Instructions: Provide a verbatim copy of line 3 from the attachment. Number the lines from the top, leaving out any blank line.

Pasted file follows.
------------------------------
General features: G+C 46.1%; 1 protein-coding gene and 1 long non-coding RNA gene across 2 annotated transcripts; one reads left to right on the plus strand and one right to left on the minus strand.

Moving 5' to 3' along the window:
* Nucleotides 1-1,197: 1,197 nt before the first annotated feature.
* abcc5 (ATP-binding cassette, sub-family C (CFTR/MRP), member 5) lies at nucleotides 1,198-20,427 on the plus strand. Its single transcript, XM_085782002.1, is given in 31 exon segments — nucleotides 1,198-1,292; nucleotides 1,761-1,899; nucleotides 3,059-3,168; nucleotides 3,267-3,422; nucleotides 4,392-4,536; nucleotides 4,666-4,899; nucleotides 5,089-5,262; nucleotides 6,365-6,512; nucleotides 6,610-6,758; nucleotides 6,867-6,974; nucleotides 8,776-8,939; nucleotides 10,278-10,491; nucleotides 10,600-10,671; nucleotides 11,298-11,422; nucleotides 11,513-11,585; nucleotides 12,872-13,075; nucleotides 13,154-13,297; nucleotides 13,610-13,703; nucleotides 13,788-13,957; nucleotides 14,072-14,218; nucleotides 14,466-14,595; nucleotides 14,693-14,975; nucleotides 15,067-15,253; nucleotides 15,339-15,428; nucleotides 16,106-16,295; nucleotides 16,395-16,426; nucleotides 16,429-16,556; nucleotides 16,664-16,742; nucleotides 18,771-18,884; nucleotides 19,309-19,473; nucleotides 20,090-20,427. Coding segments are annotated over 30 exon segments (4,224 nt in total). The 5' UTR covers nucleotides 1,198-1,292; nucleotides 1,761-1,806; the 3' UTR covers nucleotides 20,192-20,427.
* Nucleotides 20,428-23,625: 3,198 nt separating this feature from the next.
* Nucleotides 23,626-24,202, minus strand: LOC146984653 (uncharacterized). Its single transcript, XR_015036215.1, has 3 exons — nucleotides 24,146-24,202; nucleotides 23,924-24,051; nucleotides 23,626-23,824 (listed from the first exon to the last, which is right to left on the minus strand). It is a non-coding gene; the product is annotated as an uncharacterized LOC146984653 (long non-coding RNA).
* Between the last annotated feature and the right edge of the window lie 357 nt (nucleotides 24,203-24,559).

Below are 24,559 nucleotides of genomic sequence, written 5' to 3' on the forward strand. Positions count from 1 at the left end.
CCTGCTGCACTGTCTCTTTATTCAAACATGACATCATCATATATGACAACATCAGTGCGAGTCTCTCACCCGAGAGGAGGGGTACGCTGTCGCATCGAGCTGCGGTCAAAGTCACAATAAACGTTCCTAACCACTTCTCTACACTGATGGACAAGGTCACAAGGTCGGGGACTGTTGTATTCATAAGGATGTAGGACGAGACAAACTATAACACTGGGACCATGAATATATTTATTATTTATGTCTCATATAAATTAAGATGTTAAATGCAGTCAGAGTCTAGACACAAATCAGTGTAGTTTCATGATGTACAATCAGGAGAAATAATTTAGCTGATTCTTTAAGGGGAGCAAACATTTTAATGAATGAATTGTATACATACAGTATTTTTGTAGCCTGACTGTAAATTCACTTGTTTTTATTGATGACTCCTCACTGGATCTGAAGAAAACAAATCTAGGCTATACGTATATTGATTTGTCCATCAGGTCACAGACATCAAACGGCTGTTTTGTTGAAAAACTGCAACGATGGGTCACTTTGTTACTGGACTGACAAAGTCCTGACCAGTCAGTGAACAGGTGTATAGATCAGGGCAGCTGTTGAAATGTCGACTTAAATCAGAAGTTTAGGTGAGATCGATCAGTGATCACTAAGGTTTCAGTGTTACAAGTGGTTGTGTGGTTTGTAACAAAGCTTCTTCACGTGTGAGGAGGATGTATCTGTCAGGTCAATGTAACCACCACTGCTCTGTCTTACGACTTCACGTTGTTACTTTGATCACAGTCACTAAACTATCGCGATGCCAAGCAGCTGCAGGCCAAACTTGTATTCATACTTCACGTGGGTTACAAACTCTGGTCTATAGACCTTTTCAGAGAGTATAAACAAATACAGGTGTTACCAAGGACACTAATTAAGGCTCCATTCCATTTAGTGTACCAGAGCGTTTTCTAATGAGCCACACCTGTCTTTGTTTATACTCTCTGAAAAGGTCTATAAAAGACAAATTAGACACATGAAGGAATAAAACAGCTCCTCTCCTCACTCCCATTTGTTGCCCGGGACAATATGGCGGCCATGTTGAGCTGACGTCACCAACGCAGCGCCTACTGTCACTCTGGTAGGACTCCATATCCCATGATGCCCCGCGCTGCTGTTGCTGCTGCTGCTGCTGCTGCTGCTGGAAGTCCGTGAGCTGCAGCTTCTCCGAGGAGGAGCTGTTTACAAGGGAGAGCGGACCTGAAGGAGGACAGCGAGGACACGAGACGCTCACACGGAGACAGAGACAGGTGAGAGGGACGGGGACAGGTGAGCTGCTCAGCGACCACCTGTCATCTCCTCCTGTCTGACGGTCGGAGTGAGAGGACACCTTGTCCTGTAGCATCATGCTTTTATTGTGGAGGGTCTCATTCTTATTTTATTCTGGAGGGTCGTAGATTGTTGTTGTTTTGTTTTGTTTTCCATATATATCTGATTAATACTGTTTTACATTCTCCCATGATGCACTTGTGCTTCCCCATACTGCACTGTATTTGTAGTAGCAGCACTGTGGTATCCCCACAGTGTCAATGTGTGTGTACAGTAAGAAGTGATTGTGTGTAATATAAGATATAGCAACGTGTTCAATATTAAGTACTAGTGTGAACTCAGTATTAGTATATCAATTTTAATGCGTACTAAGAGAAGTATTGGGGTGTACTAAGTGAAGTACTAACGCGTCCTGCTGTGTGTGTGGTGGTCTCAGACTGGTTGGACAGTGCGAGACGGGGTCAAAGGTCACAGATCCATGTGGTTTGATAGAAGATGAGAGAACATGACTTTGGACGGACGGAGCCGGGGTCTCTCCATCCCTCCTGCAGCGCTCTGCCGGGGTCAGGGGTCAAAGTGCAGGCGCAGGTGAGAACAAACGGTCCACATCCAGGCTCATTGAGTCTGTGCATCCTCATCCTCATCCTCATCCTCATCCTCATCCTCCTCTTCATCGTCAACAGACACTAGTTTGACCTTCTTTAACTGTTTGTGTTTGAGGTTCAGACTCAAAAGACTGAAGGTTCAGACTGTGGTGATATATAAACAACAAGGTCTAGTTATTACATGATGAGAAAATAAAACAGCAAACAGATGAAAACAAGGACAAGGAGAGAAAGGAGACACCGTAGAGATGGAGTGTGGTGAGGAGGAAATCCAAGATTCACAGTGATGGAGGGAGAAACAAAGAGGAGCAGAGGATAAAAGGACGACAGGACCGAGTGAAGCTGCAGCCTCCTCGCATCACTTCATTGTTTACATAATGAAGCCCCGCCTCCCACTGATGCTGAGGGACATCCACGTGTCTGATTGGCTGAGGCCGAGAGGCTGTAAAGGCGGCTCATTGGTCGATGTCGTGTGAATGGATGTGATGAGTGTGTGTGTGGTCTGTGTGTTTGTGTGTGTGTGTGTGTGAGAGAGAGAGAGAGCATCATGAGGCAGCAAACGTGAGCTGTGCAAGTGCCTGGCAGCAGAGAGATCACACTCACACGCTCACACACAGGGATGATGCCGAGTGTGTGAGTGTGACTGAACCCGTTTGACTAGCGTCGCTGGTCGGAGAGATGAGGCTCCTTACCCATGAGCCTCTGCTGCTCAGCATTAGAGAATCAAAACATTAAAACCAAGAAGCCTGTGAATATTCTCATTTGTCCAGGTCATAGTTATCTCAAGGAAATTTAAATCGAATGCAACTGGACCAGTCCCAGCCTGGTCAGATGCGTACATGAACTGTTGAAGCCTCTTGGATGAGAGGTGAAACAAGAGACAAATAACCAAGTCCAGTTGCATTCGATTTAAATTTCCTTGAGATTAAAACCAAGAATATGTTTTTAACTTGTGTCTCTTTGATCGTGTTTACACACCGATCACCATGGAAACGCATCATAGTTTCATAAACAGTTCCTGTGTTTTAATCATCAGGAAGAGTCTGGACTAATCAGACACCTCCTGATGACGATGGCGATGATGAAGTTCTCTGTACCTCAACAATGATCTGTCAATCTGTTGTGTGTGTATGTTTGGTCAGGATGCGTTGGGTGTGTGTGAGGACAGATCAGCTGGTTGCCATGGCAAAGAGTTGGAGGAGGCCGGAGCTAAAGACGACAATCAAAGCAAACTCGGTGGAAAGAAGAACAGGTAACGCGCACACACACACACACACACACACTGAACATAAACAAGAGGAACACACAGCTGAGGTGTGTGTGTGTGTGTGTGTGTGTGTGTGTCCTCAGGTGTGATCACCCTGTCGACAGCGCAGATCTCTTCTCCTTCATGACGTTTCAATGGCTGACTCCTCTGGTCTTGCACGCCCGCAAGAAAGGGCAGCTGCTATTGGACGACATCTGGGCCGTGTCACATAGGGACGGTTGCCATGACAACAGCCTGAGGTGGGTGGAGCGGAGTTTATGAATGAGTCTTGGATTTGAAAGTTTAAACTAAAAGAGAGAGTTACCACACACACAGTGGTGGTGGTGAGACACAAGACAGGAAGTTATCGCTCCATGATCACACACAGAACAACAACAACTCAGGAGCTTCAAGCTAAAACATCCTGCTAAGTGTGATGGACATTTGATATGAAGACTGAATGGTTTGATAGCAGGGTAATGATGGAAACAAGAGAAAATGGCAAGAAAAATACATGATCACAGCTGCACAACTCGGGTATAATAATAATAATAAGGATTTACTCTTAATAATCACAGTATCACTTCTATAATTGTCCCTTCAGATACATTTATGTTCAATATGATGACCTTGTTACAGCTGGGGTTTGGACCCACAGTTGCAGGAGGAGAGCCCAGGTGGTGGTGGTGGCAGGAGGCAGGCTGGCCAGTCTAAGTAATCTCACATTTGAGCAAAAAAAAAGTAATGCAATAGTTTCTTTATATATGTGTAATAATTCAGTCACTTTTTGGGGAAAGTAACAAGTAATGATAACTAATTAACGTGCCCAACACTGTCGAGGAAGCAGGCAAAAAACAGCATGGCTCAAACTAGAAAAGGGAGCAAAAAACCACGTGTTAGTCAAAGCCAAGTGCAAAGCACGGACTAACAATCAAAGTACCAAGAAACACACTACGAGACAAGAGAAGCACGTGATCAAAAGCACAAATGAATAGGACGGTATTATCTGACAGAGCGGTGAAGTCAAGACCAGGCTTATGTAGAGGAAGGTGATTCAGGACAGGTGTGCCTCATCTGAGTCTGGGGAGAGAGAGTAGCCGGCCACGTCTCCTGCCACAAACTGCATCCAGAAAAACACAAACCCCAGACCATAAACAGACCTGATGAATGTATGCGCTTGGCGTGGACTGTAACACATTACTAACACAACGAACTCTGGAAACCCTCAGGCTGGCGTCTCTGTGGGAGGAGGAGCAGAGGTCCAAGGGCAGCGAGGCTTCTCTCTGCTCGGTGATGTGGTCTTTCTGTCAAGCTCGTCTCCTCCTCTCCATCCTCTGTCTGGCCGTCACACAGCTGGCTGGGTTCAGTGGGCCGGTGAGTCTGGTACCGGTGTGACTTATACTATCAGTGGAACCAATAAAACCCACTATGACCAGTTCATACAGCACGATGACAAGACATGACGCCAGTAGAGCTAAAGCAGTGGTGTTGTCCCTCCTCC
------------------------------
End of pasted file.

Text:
* Nucleotides 1-1,197: 1,197 nt before the first annotated feature.